Now, let’s get one thing straight – I’m a federal employee paying grad school loans and live within very real budgetary boundaries. At $103 per session, it should be this mind blowing and you pay for what you get. The honest truth is that I could not afford to come to this studio regularly, no matter how much I would love to. It’s just not in my budget at this point in my life. But if it is in your budget and you are looking for an incredible, one-of-a-kind Pilates studio to get you into tip top shape…this is the place for you. I wholeheartedly recommended the awesome work they do.
What’s your favorite high-end exercise indulgence?
*Georgetown Pilates generously waived the fee for this session. This review, including all of my opinions, are my own.
Last week’s “The Crash Report Round Up” got rave reviews, so I’m back this week with a fresh collection of crashes to share with you. If you have any ideas or suggestions for making this column more helpful, please drop me a line!
And let’s not kid ourselves. You probably want to know why I’m showcasing a photo of my spilled smoothie. Well, I can’t seem to figure out what kind of photos would best compliment this new column, so until I work through that dilemma (ideas welcome), I’m treating you to a random assortment of odds and ends from my camera. Consider it your daily dose of visual awesome. And now…on to the round up!
Wicked Healthy Washingtonian crashed a power flow yoga class at Stroga
not only was the power flow class I went to really well done, the space is absolutely gorgeous.
Heather from Dietitian on the Run crashed the Ex2 Adventure Series Backyard Burn 10 mile trail race in Wakefield Park
We totally lucked out with what was deemed the “flattest” course of this Backyard Burn Trail Race Series (5 total). It also seems to have been the least technical, only including “a few shallow stream crossings” and a lot of twisty, windy, up-and-down sections.
Anne from fannetastic food also ran the Backyard Burn 10 miler (followed by a hike at Fountainhead Park in Fairfax – whew!)
The race itself was awesome – since it was on a trail, we had to pay a lot of attention to our feet so we didn’t trip on a root or rock, so the time seriously FLEW by. I could hardly believe it every time my watch beeped another mile because I was so distracted by not falling (and by chatting with the girls)!
and gave a killer recap (complete with taking photos while running) of this weekend’s Rock ‘N Roll half marathon (congrats on the PR!)
I’m so proud of myself for getting out there and staying strong. What I really love about running is that unless you’re insanely good and actually winning races, running is totally a personal battle…Never say never! Just get out there and run and do the best you can, and the speed (and longer distances) will come.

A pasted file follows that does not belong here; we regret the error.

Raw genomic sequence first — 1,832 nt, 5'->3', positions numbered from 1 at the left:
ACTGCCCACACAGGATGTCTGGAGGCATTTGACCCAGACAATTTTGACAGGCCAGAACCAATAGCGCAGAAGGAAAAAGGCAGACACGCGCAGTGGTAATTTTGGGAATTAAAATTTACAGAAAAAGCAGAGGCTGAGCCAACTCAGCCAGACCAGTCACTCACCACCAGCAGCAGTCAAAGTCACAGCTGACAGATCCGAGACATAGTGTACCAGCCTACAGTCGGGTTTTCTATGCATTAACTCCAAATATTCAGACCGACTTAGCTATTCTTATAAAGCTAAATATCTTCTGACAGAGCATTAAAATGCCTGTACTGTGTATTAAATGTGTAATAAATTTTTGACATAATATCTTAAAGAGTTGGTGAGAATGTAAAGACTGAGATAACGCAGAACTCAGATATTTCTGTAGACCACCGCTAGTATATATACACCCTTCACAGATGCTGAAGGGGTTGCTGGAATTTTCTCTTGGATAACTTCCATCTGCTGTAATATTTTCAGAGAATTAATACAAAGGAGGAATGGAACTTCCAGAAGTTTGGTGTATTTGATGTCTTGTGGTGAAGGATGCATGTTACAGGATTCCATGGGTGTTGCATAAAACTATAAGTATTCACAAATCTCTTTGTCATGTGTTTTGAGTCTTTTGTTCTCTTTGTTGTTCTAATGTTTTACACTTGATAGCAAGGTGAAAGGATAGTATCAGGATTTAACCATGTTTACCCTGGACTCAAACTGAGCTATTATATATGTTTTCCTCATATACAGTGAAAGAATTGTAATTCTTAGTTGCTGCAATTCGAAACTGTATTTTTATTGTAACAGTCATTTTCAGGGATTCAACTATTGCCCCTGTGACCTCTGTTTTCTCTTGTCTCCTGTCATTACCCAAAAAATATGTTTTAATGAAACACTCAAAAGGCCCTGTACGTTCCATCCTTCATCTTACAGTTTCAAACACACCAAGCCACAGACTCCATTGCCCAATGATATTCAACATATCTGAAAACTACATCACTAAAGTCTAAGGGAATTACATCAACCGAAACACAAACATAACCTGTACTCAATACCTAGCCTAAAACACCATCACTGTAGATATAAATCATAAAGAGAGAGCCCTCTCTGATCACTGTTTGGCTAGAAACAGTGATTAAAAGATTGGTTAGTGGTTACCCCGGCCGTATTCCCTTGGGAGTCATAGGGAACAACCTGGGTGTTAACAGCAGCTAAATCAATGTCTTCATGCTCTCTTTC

Alex from The Run Within also ran the Rock ‘N Roll and gave a hilarious recap of her experience
Marvelous is… the hardest race course teaching me more about myself as a runner. I went into this saying I will not race it, I didn’t but I sure sucked air at some points. I ran this race last year with a different course. This year they added hills, and when I say hills I mean ‘holy shit is this a joke’ hills.
Amanda from Running on Waffles joined a few fitness blogging friends for a Revolve Real Ride spin class with instructor Stephanie
With the lights practically off and the music blaring, I did my best to zone out the pain in my legs and pushed with everything I had. And it felt AWESOME!!!
Here’s Jen’s rundown from A Knack for Nutrition
By the end of the first song I knew this was my kind of place: loud music, dark room, and lots of motivated people.
And, last but not least, Ashley from Coffee Cake and Cardio added her recap of crashing the Real Ride at Revolve
Don’t let her fool you, Stephanie will make you SWEAT!! By the second song I was sweating profusely… It. Was. Awesome.
The Sweet Life with Ericka went to the South by Southwest conference and gave us a glimpse at what it’s like to join the Brooks Cowboy Run
We ran around a popular Austin trail so I was able to see the buildings, the water and different parts of the city.
Mary from Oh, To Have The World On A String ran the Four Courts Four Miler (which sounds awesome and is officially on my list for next year)
Race-wise, this is always a fun run. There is a leprechaun that starts about 17 minutes after the start, bangs out 5 minute miles and laps as many people as he can. If you beat the leprechaun, you receive a race premium at the finish line, and if you get leaped, Pacers donates $1 to the Arlington County Police Benevolent Fund.
Johanna Cracke from Vigor Fitness and Wellness crashed the St. Patrick’s Day 8k & Leprechaun Leap
ok, new favorite racing distance…8k! Had a great run this morning. It’s far enough to feel like you accomplished something, but man is it over fast.
Bianca over at Skinny To Be In DC wrote about her new favorite exercise addiction: Dance Trance
Sweat and move – like you have never before. No bulky muscles just lean, mean DanceTrance machine bodies being created here. While having fun. While smiling. While rockin’ out under disco lights. Oh yes. Come and check this one out to see it, experience it and believe it.